External Affairs Minister S Jaishankar and his Chinese counterpart Wang Yi on Thursday spoke to each other on phone and reviewed the mutual withdrawal of troops by both sides to end the 10-month-long military stand-off along the Line of Actual Control (LAC) in eastern Ladakh.
“Discussed the implementation of our Moscow Agreement and reviewed the status of disengagement,” Jaishankar tweeted after talking to Wang.
The Indian Army and the Chinese PLA have already completed the withdrawal of front-line troops from the face-off points on both the northern and southern banks of Pangong Tso.
The two sides on February 20 last also agreed to find mutually acceptable ways to resolve the stand-off elsewhere along the LAC – the de facto boundary between the two nations in the western sector.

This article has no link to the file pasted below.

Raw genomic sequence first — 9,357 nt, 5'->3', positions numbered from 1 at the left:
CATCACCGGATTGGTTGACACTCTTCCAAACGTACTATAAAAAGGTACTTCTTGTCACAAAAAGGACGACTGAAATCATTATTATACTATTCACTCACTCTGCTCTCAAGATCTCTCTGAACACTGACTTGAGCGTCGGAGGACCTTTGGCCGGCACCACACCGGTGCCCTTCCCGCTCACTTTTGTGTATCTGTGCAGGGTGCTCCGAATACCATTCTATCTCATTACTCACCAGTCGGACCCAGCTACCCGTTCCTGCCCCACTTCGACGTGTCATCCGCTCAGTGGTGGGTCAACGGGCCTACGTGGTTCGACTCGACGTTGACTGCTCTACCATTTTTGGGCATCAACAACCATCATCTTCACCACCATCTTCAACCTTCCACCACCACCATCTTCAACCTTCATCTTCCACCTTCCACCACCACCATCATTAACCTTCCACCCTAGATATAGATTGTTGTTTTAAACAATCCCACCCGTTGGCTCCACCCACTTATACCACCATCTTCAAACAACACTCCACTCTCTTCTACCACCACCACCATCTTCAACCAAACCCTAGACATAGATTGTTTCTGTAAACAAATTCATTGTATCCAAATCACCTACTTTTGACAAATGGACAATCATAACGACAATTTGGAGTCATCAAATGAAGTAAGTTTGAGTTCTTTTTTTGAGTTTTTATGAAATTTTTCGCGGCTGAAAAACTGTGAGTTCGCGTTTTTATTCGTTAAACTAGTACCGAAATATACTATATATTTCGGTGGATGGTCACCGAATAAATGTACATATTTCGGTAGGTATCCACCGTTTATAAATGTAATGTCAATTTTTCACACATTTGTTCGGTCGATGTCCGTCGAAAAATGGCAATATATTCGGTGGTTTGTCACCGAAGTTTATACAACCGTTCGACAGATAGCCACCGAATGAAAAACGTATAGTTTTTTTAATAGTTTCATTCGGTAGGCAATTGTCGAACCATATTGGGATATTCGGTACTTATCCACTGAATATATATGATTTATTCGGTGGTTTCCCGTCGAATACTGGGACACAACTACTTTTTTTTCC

The external affairs minister and the Chinese foreign minister had a bilateral meeting on the sideline of a meeting of the Shanghai Cooperation Organisation (SCO) in Moscow on September 10 last year. They had reached a five-point consensus, which had led to the resumption of the talks between the senior commanders of the Indian Army and the PLA to end the stand-off along the LAC.
The two sides, however, took four months to start the disengagement process, beginning with the withdrawal of front-line troops from the northern and the southern banks of Pangong Tso. The senior military commanders could finalise the plan for a mutual withdrawal of troops from both banks of the lake during the ninth round of talks on January 24.
They had another meeting on February 21, when the two sides agreed to find mutually acceptable ways to resolve the stand-off elsewhere along the LAC, like Gogra Post, Hot Springs and Depsang.